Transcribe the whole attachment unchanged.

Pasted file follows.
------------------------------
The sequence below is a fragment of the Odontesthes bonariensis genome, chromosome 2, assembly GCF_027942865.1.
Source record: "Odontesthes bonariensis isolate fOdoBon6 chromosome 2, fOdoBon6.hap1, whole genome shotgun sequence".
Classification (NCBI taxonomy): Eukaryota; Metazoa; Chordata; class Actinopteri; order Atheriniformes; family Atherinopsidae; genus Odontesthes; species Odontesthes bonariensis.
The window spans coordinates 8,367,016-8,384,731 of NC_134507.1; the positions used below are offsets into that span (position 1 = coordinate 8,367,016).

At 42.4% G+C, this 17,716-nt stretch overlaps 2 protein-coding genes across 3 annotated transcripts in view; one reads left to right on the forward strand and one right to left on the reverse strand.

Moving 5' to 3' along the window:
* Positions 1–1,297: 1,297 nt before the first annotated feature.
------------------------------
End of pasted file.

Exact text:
The sequence below is a fragment of the Odontesthes bonariensis genome, chromosome 2, assembly GCF_027942865.1.
Source record: "Odontesthes bonariensis isolate fOdoBon6 chromosome 2, fOdoBon6.hap1, whole genome shotgun sequence".
Classification (NCBI taxonomy): Eukaryota; Metazoa; Chordata; class Actinopteri; order Atheriniformes; family Atherinopsidae; genus Odontesthes; species Odontesthes bonariensis.
The window spans coordinates 8,367,016-8,384,731 of NC_134507.1; the positions used below are offsets into that span (position 1 = coordinate 8,367,016).

At 42.4% G+C, this 17,716-nt stretch overlaps 2 protein-coding genes across 3 annotated transcripts in view; one reads left to right on the forward strand and one right to left on the reverse strand.

Moving 5' to 3' along the window:
* Positions 1–1,297: 1,297 nt before the first annotated feature.